English words of the year 2022

In 2021 some of the major dictionary publishers chose words related to the pandemic, unsurprisingly, while others reflected on the broader social issues or tech developments. (If you don’t recall what those words were, click here to refresh your memory). With New Year’s just around the corner, let’s see which words marked the year 2022, and what that selection tells us about the world we live in.

The Collins Dictionary word of the year 2022 is permacrisis, defined as ‘an extended period of instability and insecurity.’ With the Russian invasion of Ukraine, continued COVID-19 woes and prolonged political and economic instability in many parts of the world, the word refers to a sense of a constant, never-ending crisis. Linguistically, this compound noun is a portmanteau made up of the words ‘permanent’ and ‘crisis’; you will recognise the same first element in the words like ‘permafrost’ and ‘permaculture’.

Dictionary.com’s choice may seem like an odd one, as it happens to be a very common noun, and one of the oldest in the English language: woman. However, 2022 saw the continuation of a major debate over the actual definition of the word, sparked by a sort of culture war between the transgender rights movement and the more conservative elements of the society. In reality, sex and gender are concepts more complicated than many are willing to acknowledge, and this debate isn’t likely to end any time soon. If you’re curious to know, Dictionary.com defines ‘woman’ as ‘an adult female person’.

Merriam-Webster also chose a word that reflects on a social issue, and a true sign of the times: gaslighting. Their definition of the word is as follows: ‘psychological manipulation of a person usually over an extended period of time that causes the victim to question the validity of their own thoughts, perception of reality, or memories and typically leads to confusion, loss of confidence and self-esteem, uncertainty of one’s emotional or mental stability, and a dependency on the perpetrator.’ Long one, isn’t it, but very precise. To find out what this word has to do with a 1938 stage play, visit the gaslighting entry on the Britannica website.

My personal favourite for this year is the word chosen by the Oxford English Dictionary: goblin mode. This slang term was chosen based on the results of a public poll, indicating its resonance among ordinary English speakers. The term refers to ‘a type of behaviour which is unapologetically self-indulgent, lazy, slovenly, or greedy, typically in a way that rejects social norms or expectations.’ I think it’s fair to say that many of us have been in that mode at least since the start of the pandemic, although the word predates the events of 2020. Apparently, it first appeared on Twitter back in 2009, but has only now really caught on— thanks to a single tweet with a fake news headline that went viral in February.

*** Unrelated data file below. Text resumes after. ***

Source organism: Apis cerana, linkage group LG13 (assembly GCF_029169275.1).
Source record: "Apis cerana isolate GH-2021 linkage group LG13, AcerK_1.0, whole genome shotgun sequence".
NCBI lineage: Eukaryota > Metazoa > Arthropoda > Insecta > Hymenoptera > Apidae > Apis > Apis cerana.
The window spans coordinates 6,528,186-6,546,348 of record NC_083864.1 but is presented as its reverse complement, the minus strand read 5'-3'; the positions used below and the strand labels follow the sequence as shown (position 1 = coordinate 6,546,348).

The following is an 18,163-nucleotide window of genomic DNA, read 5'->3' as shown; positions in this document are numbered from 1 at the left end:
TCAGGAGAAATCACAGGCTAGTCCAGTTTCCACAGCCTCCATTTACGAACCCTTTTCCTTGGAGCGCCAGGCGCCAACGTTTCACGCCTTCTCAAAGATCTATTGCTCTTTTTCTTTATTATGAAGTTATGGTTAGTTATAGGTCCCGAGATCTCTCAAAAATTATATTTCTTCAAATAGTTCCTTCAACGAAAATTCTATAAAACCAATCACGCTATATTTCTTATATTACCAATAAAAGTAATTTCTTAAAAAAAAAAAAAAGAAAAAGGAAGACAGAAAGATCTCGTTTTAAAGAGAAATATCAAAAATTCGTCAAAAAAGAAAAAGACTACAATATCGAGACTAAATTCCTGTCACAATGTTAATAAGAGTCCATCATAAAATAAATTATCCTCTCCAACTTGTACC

Last but not least, the word chosen by the Cambridge Dictionary: homer. No, not Homer as in the legendary Greek poet, nor the Simpson—this ‘homer’ is short for home run. Still doesn’t ring a bell? Probably because you aren’t into baseball. A homer is ‘a point scored in baseball when you hit the ball, usually out of the playing field, and are able to run around all the bases at one time to the starting base.’ And why is that the word of the year 2022? It’s all because of the super popular online word game Wordle: on 5th May 2022 tens of thousands of confused users visited the Cambridge Dictionary website trying to find the meaning of this relatively obscure American slang term that was the Wordle answer that day. So, in a way, this word choice is less about baseball, and more of a hat tip to this wonderfully simple word game that has kept countless people entertained throughout this past year.

Are there any other words that marked the year 2022 for you? Do share them in the comments section below!

3 Replies to “English words of the year 2022”

  1. Hi Nenad,

    I’m a fan of WOTY and when I was still teaching, which was as recently as last semester, I would usually add links to WOTY articles to my Mahara e-portfolio page which I shared with my students.
    Anyway, thanks for the roundup and for the question. I just tweeted yesterday that my WOTY might be “silo” in the sense of “to organize into independent groups or categories”, according to the Collins Dictionary, as it was one of those words I wasn’t aware had this meaning until I came across it in a translation I was doing and after that I started seeing it all over the place. I definitely looked up some words while I played Wordle regularly, but I can’t remember which ones anymore.
    Happy new year and I look forward to reading more of your posts in the coming months!

    Liked by 1 person

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